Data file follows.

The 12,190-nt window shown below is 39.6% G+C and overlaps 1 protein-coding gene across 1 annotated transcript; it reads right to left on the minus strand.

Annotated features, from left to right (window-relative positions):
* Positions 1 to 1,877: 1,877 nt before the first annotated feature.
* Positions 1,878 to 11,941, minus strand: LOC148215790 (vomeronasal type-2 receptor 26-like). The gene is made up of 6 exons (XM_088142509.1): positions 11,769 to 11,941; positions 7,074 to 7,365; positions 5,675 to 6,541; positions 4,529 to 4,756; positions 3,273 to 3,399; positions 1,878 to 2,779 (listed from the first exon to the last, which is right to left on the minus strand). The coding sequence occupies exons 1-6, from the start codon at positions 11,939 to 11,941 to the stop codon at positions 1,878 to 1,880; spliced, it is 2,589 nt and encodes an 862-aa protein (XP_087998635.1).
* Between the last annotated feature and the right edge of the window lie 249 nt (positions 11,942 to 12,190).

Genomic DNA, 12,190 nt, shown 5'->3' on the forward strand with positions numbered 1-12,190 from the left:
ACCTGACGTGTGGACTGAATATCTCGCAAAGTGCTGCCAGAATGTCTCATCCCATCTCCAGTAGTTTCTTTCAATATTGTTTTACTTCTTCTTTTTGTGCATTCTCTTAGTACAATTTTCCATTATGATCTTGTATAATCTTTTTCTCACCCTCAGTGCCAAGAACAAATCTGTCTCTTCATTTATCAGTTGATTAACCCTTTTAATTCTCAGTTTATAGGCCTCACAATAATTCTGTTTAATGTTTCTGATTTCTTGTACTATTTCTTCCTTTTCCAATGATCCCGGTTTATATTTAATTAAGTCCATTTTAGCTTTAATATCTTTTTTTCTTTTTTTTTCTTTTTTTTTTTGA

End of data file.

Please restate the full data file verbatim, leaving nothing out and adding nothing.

The 12,190-nt window shown below is 39.6% G+C and overlaps 1 protein-coding gene across 1 annotated transcript; it reads right to left on the minus strand.

Annotated features, from left to right (window-relative positions):
* Positions 1 to 1,877: 1,877 nt before the first annotated feature.
* Positions 1,878 to 11,941, minus strand: LOC148215790 (vomeronasal type-2 receptor 26-like). The gene is made up of 6 exons (XM_088142509.1): positions 11,769 to 11,941; positions 7,074 to 7,365; positions 5,675 to 6,541; positions 4,529 to 4,756; positions 3,273 to 3,399; positions 1,878 to 2,779 (listed from the first exon to the last, which is right to left on the minus strand). The coding sequence occupies exons 1-6, from the start codon at positions 11,939 to 11,941 to the stop codon at positions 1,878 to 1,880; spliced, it is 2,589 nt and encodes an 862-aa protein (XP_087998635.1).
* Between the last annotated feature and the right edge of the window lie 249 nt (positions 11,942 to 12,190).

Genomic DNA, 12,190 nt, shown 5'->3' on the forward strand with positions numbered 1-12,190 from the left:
ACCTGACGTGTGGACTGAATATCTCGCAAAGTGCTGCCAGAATGTCTCATCCCATCTCCAGTAGTTTCTTTCAATATTGTTTTACTTCTTCTTTTTGTGCATTCTCTTAGTACAATTTTCCATTATGATCTTGTATAATCTTTTTCTCACCCTCAGTGCCAAGAACAAATCTGTCTCTTCATTTATCAGTTGATTAACCCTTTTAATTCTCAGTTTATAGGCCTCACAATAATTCTGTTTAATGTTTCTGATTTCTTGTACTATTTCTTCCTTTTCCAATGATCCCGGTTTATATTTAATTAAGTCCATTTTAGCTTTAATATCTTTTTTTCTTTTTTTTTCTTTTTTTTTTTGA